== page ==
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Breaking Down the Audio of a Guy Who Called 9-1-1 Because He Was Scared of His Cat

Listening in on the plaintive plea of a man who couldn't go inside his house because of an angry feline.
June 8, 2015, 7:34pm

Photo of a terrifying cat (not the one from this story) via Flickr user R∂lf Κλενγελ

Sometimes it seems like life is just one long series of impossible-to-predict obstacles thrown at you by a cruel, game show host-esque God. Your kid pukes all over the grocery store aisle, a stray door upends you while you're biking across town, your phone rings at 2 AM and your best friend is going, "Um, I'm in jail?" On occasion, you want to revert to childhood and appeal to a higher authority—"This is too hard," you want to whine. "It's TOO hard. I can't."

That must have been how Mohammed Lokman of Stamford, Connecticut, felt last week when he called 9-1-1 because he was scared of his own cat. You might feel inclined to mock him, especially when you learn that he and his wife just conceded the house to the feline for hours before phoning the cops in desperation at 1:30 AM. But it's easy to imagine him not as a frightened nebbish, but as a man who was just hit by one too many micro-crises that day, and now has to deal with the fact that his beloved Nibbles has transformed into a ten-pound ball of spitting, fanged rage.


In any case, a recording of the call was obtained by a local Fox TV affiliate, and I decided to listen in to see how it went. It started normally enough, at least from the 9-1-1 operator's end:

-"I have a problem in my home. I cannot go inside of my home."
-"What's the problem?"

You can't go in your home? Must be serious!

-"The problem is my cat was getting too aggressive, and I was inside and she attacked me. She scratched my leg, and bites me. And so me and my wife came outside, and we cannot go in our home, for like three or four hours."
-"This is, uh—you said, a cat?"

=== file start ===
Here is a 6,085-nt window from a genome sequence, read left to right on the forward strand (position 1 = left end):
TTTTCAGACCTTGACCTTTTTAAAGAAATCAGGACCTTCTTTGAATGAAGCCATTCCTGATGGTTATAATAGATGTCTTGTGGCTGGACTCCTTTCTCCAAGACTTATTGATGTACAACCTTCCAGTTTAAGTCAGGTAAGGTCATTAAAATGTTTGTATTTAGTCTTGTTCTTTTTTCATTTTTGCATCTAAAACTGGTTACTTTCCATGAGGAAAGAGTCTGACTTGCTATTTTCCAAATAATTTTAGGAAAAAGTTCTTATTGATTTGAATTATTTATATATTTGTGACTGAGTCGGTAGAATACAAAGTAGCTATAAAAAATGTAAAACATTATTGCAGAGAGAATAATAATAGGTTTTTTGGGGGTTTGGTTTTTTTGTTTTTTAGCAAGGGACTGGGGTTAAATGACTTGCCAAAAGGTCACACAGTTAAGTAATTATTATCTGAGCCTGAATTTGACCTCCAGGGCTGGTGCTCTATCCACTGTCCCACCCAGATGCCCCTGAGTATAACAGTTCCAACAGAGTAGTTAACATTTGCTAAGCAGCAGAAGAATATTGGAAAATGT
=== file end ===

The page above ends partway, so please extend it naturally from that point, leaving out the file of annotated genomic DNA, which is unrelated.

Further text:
There are multitudes contained in that uh. A good 9-1-1 operator can singlehandedly save your life; these men and women occasionally have to listen helplessly as someone is murdered. It's a serious, life-or-death sort of job—until you realize that you are going to have to talk some guy through dealing with a small, pissed-off animal with jaws too weak to seriously harm any adult in the world.

-"So you want the police to come and remove the cat? What is the problem? Like…"
-"Yeah. They have to go inside the home [to] remove the cat."
-"OK. [long pause] um… I don't know. Was something wrong with the cat? Like it was [trails off]"

Good question! Was it… rabid? Radioactive? Undead?

"Ah, we don't know that. She had a baby last night, and then she was good until 10:00, 11:00 today. Then I came from outside, and then I changed my clothes and got in bed and she started to attack me."

Oh. It gave birth. This actually makes sense—in 2010, a woman in Idaho was horribly attacked by her cat after it gave birth. Maternal aggression in cats is something cat experts will warn you about if you're planning to breed cats. (Though seriously, why would you?)

"It's so aggressive and so mad. And then five minutes ago I tried to open the door again, and she was waiting at the door, and it was too much screaming and noise, and coming like in an attacking mood."

The Stamford cops took pity on Lokman, and arrived on the scene in order to help him muster the courage to go inside and go to bed.

No one deserves to be attacked by their cat—but also, getting your cat spayed or neutered is a great way to potentially reduce his or her aggression. If it sounds expensive or hard, call Spay USA at 1 (800) 248-7729, and maybe they can help you get your life together.

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